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  • Nepal's gene bank gets going


[KATHMANDU] Nepal's newly inaugurated gene bank is expected to help conserve the Himalayan country's rich biodiversity and enhance food security.

Inaugurated last month (3 October), the gene bank, set up by the Nepal Agricultural Research Council (NARC) at Lalitpur, already has the capacity to store the seeds of about 50 plant species for up to 100 years. 
The gene bank has also taken over the preservation of the seeds of more than 10,700 species of plants that were lying with the agrobotany division of the NARC.
Eventually, the bank will be able to store genetic resources from animal, fish and microorganisms and also conduct research on them.
Efforts to establish the gene bank began some 25 years ago with Japanese aid. But the momentum picked up only three years ago as the need to conserve biodiversity and improve food security was felt, said the gene bank's chief Madhu Sudan Upadhyay.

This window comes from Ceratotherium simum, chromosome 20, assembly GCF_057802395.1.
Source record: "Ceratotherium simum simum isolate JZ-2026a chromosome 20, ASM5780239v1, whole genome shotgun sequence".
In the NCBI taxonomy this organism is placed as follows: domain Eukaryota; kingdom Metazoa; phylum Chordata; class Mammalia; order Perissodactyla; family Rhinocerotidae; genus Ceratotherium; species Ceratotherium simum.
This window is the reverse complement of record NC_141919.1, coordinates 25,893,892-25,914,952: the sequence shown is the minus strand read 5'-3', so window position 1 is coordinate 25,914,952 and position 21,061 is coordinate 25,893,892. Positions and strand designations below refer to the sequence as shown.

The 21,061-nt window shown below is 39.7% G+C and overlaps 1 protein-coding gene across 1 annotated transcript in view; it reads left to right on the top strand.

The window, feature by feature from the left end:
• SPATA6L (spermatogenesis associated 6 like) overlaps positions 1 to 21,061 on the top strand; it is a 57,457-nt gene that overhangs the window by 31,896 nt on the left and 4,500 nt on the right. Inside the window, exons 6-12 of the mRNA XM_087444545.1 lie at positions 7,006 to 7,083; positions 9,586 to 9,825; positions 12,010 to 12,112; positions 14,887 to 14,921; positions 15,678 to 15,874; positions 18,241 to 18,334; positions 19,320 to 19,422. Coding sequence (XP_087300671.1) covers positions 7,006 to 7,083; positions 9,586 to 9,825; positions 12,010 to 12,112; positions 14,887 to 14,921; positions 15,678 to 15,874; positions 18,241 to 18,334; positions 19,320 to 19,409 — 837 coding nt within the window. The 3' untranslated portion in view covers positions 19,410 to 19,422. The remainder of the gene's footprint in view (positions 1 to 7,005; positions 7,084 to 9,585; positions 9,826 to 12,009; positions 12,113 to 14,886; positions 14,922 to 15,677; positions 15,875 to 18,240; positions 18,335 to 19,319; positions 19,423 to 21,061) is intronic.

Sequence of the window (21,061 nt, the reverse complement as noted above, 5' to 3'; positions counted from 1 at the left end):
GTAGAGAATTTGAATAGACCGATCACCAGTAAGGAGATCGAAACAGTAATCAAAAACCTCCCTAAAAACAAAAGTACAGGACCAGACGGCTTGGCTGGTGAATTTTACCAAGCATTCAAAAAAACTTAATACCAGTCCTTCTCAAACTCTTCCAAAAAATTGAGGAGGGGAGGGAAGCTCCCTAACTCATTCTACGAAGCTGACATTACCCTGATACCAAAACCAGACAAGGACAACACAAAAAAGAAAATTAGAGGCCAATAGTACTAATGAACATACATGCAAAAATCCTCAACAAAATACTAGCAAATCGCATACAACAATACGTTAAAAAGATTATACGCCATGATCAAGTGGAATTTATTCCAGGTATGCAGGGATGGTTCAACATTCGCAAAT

Nepal’s biodiversity is seen to be under threat from the commercialisation and modernisation of agriculture and also from climate change.

A 1995 research paper estimated that Nepal has more than 6,500 species of flowering plants (2.33 per cent of the world's total) of which 370 are endemic to this country. The number of edible plant species is approximately 600.

There is growing realisation of the importance of conserving biodiversity in a manner consistent with the ecosystem approach as promoted by the 1992 Convention on Biological Diversity and the 2001 International Treaty on Plant Genetic Resources.
Nepal's laws on protecting the country’s rich biodiversity are also weak, according to a scientist who spoke at a meeting of TWAS, the Academy of Sciences of the Developing World in Hyderabad last month.

The gene bank is expected to benefit farmers also by helping them use traditional knowledge, skills and resources, said T. B. Nepali, professor of environment sciences at the Institute of Agriculture and Animal Sciences, Chitwan.

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